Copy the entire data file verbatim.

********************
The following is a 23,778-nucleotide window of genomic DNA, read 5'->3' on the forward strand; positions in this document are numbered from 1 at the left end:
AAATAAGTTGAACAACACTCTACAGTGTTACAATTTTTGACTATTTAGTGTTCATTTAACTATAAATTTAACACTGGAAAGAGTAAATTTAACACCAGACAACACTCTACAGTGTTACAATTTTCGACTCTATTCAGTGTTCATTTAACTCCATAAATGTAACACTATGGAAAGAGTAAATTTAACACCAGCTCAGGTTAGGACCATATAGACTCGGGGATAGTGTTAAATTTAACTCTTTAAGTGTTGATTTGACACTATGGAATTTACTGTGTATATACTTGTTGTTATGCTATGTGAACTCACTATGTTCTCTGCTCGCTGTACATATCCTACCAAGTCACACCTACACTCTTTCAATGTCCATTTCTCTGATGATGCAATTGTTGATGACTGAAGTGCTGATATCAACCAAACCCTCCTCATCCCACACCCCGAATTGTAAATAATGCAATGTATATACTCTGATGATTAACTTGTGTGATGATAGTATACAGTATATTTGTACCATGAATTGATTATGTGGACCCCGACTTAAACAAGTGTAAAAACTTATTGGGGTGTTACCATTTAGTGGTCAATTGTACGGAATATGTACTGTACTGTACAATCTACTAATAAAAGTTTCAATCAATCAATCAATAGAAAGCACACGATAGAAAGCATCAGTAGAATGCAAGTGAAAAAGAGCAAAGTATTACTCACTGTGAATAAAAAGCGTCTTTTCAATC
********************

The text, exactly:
The following is a 23,778-nucleotide window of genomic DNA, read 5'->3' on the forward strand; positions in this document are numbered from 1 at the left end:
AAATAAGTTGAACAACACTCTACAGTGTTACAATTTTTGACTATTTAGTGTTCATTTAACTATAAATTTAACACTGGAAAGAGTAAATTTAACACCAGACAACACTCTACAGTGTTACAATTTTCGACTCTATTCAGTGTTCATTTAACTCCATAAATGTAACACTATGGAAAGAGTAAATTTAACACCAGCTCAGGTTAGGACCATATAGACTCGGGGATAGTGTTAAATTTAACTCTTTAAGTGTTGATTTGACACTATGGAATTTACTGTGTATATACTTGTTGTTATGCTATGTGAACTCACTATGTTCTCTGCTCGCTGTACATATCCTACCAAGTCACACCTACACTCTTTCAATGTCCATTTCTCTGATGATGCAATTGTTGATGACTGAAGTGCTGATATCAACCAAACCCTCCTCATCCCACACCCCGAATTGTAAATAATGCAATGTATATACTCTGATGATTAACTTGTGTGATGATAGTATACAGTATATTTGTACCATGAATTGATTATGTGGACCCCGACTTAAACAAGTGTAAAAACTTATTGGGGTGTTACCATTTAGTGGTCAATTGTACGGAATATGTACTGTACTGTACAATCTACTAATAAAAGTTTCAATCAATCAATCAATAGAAAGCACACGATAGAAAGCATCAGTAGAATGCAAGTGAAAAAGAGCAAAGTATTACTCACTGTGAATAAAAAGCGTCTTTTCAATC